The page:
April 9, 2013 | By Peter S. Spiro
A New Policy Approach to Canada’s Exchange Rate
In recent years, Canada’s exchange rate has been at historically high levels. There are differing views on the extent to which this high exchange rate, generated in part by a booming resource sector, has hurt other parts of the Canadian economy. This paper concludes that the evidence is overwhelming: the high dollar has hurt the Canadian economy and the Ontario economy in particular.
Ontario’s economy has experienced a significant loss of exports over the last several years, amounting to almost 10 percentage points of GDP. The evidence is clear that the substantial increase in the value of the Canadian dollar has been a direct contributor to Ontario’s trade deficit.
The high Canadian dollar has also made Ontario’s efforts to cope with global trends far more difficult. It has frustrated the major effort that Ontario has made to improve its competitiveness, including significant business tax reductions.
In the period since the dollar began surging, Canada has experienced an 11 percent decline overall in real manufacturing output, compared to a 23 percent increase in output in the US over the same period. The three largest provinces all suffered declines in manufacturing output, with Quebec and British Columbia not far behind Ontario.
Those who claim that the decline in manufacturing output has not resulted from the increase in the value of the Canadian dollar are misinterpreting the data. Canada’s largest loss has been to competition from the U.S. A high dollar has also caused declines in service sector exports and relatively low capital investment due to weak demand for Canadian goods and services, which has harmed productivity growth.
The Canadian dollar has been strongly correlated with movements in oil prices in the past few years. International speculators clearly believe that high oil prices imply a high Canadian dollar.
However, this correlation has the hallmarks of a market overreaction that is not supported by economic fundamentals. If the high value of the dollar were justified by rising oil exports, Canada would have a rising trade surplus. In fact, Canada now has a large trade deficit, in spite of the growth in oil exports. The money flowing into Canada does not come in the form of productive investments, but rather it is used to hold bonds and other money market instruments.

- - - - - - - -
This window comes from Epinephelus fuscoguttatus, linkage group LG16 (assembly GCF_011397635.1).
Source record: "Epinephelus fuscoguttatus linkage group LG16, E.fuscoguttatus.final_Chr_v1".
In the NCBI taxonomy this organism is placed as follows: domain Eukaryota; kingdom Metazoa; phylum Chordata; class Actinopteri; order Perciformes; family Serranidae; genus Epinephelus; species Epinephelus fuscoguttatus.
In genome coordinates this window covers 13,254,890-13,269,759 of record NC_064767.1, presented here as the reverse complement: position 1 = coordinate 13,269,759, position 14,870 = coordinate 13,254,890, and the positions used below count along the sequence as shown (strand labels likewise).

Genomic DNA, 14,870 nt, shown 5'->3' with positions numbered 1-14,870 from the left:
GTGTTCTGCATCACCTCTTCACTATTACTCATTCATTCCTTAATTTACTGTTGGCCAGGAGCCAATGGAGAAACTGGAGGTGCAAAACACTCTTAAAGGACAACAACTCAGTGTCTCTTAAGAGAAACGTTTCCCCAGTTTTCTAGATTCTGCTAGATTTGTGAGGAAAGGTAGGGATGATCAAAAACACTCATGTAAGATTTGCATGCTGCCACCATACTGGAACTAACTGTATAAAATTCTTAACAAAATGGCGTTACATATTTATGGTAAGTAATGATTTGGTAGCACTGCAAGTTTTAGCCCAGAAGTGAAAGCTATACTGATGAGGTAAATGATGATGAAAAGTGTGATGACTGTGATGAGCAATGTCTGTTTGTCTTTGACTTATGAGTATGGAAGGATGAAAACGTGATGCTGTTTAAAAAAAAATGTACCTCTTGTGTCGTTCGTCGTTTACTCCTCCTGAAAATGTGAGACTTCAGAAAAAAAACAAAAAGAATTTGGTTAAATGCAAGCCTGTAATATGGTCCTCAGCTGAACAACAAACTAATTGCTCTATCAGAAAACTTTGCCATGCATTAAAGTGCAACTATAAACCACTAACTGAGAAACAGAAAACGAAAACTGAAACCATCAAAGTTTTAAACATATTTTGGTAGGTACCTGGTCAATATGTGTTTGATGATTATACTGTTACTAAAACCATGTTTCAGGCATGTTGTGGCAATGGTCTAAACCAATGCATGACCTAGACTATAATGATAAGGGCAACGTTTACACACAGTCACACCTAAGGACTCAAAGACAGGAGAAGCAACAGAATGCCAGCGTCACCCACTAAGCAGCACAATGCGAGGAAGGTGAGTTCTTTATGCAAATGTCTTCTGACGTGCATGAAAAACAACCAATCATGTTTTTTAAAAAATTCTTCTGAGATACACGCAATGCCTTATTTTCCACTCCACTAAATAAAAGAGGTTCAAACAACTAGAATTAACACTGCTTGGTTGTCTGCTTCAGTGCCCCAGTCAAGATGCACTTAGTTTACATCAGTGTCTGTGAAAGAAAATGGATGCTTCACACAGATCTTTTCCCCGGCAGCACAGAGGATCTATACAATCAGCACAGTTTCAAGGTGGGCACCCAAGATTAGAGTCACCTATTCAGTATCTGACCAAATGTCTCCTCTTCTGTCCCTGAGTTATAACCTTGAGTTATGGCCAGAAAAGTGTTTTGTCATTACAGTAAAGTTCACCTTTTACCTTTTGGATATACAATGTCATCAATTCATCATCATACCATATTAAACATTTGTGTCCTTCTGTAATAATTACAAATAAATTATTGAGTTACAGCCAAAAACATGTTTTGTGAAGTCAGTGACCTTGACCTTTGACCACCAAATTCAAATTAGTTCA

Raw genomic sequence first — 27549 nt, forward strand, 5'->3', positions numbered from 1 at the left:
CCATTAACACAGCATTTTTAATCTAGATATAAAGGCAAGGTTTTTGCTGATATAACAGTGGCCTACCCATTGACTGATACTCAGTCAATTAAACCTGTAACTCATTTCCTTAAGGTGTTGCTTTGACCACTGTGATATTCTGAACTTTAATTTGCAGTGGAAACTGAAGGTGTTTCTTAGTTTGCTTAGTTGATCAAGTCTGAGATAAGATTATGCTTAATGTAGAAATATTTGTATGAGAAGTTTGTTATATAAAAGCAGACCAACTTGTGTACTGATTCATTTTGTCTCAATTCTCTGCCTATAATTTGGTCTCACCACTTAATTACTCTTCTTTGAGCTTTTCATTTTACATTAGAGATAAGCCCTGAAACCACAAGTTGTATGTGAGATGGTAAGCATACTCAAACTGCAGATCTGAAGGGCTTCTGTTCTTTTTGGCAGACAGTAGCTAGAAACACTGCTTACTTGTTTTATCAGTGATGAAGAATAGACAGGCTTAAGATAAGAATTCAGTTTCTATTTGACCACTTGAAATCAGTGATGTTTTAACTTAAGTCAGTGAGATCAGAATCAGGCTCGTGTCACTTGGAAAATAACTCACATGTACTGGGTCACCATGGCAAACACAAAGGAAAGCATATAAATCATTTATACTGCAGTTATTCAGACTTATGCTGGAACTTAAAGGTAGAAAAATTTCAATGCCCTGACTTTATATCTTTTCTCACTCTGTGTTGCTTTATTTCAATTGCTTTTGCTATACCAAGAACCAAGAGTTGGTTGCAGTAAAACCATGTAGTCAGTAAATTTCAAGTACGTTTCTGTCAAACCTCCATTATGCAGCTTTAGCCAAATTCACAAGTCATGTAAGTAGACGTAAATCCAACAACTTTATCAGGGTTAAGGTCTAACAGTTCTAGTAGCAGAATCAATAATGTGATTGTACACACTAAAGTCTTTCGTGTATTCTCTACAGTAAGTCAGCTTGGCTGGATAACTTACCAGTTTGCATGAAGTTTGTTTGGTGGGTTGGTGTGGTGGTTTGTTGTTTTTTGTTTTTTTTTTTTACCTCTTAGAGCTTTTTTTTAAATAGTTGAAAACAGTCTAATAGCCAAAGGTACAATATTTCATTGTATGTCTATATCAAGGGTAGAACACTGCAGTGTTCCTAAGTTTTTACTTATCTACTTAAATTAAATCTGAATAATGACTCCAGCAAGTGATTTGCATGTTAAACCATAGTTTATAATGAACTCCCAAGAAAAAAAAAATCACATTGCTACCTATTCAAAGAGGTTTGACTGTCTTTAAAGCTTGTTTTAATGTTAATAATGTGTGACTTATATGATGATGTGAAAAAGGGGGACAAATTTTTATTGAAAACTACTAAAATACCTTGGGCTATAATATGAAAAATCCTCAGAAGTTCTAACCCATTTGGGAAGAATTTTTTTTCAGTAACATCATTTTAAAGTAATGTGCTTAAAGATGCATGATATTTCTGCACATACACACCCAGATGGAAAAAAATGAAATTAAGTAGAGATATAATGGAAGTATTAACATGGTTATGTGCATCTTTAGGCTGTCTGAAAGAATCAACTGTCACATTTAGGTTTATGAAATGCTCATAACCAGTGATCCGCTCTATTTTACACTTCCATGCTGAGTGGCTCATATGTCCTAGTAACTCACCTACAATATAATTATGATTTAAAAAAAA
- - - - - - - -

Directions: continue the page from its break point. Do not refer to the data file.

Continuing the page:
The fact that the Canadian dollar is already overvalued does not mean that it cannot rise even more. The volatility in exchange rate markets is so large that there is a risk of the dollar rising considerably farther above parity in a speculative binge. In an unstable world, Canada’s currency is understandably viewed as a safe haven. However, Canada’s economy is small relative to the investment funds available and its markets can easily become overwhelmed.
The Bank of Canada has acknowledged that commodity prices do not justify such a high dollar. Governor Mark Carney has warned that “over the medium term, [believing that commodity prices justify the high Canadian dollar] is going to be… a recipe for losing money.”
The Bank of Canada now has an opportunity to step in and take a more active role in countering this speculation. Severe under- and over-valuations of the currency are unhealthy for the economy, as they cause dislocations and inefficiency.
Allowing financial forces to dominate the currency, without regard to impacts on the real economy, is not a sound long-run policy. The federal government and the Bank of Canada have the tools to make Canada a less hospitable destination for speculative investment tied to the price of oil. Recent steps by the Swiss National Bank show that this is feasible. The Bank of Canada should consider taking similar steps. This would include asserting that it will not accept an unlimited range of deviation for the dollar. Publicly communicating that the Bank will intervene to mitigate speculative volatility tied to the price of oil would be beneficial for the long-term health of the real economy.